Thursday, January 29, 2015
How To Properly Check System Memory Usage on Linux
To the casual observer, the output of some performance monitor utilities appear to report that system memory is almost all used up, with almost no free memory. For example:
total used free shared buffers cached
Mem: 3083104 2960224 122880 9708 131964 1491888
-/+ buffers/cache: 1336372 1746732
Swap: 2113532 196 2113336
It seems that memory is almost completely used:
used / total == 2960224 / 3083104 * 100 == 96%
Fortunately, this is not the case. The mistake is in not realizing Linux uses spare memory to cache disk data likely to be used again. The simplistic calculation ignores this; the proper calculation is:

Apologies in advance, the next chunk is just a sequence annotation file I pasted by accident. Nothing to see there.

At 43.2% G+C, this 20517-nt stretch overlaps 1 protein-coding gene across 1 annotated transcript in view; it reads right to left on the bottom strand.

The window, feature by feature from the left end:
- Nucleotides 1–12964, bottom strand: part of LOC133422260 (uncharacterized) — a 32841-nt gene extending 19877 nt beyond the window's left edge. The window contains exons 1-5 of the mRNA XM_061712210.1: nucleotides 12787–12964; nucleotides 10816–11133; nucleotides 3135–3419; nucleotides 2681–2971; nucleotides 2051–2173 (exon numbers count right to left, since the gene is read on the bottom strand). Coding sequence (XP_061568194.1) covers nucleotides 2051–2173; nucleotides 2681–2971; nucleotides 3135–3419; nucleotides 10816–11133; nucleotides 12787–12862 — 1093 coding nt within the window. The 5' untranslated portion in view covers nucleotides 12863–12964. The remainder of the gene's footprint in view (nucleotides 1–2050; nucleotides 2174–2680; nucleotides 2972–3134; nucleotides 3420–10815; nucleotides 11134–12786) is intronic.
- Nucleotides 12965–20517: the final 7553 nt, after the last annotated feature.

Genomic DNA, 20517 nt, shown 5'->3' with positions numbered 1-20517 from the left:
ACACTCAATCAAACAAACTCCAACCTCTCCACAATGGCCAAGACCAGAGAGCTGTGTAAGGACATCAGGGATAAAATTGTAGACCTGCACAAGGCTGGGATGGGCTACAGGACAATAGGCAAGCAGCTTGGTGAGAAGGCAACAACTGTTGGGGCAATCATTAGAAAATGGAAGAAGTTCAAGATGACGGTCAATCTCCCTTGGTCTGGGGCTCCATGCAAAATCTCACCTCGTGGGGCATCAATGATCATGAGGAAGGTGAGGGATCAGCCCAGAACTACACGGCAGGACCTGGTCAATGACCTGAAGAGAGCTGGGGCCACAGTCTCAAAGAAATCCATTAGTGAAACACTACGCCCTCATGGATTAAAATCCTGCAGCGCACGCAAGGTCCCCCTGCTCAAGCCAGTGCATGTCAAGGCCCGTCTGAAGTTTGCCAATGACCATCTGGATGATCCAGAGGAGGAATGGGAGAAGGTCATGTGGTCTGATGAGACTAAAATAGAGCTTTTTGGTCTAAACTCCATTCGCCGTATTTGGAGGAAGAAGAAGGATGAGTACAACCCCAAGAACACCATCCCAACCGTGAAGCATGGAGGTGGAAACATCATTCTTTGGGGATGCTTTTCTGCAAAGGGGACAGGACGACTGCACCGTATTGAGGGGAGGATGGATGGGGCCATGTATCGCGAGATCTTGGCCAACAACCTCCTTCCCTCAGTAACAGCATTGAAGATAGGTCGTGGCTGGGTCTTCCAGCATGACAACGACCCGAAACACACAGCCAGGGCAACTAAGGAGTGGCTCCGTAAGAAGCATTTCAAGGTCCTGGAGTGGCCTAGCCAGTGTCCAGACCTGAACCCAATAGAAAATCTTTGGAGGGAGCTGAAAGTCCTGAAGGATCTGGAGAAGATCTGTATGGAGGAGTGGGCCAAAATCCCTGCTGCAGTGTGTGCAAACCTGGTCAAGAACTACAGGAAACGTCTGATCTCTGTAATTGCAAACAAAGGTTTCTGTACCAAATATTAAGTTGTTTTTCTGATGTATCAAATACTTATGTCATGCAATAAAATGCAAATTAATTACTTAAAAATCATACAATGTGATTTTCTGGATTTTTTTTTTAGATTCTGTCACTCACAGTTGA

(free+buffers+cached) / total * 100 == (122880+131964+1491888) / 3083104 == 56.7%
Taking this cached data into account, the calculation reveals the system is actively using less than 57^% and is certainly not under any memory stress.
Had this machine been under memory pressure, the cached category could rapidly be reused, and the buffers category could be reused after having been flushed to the backing store.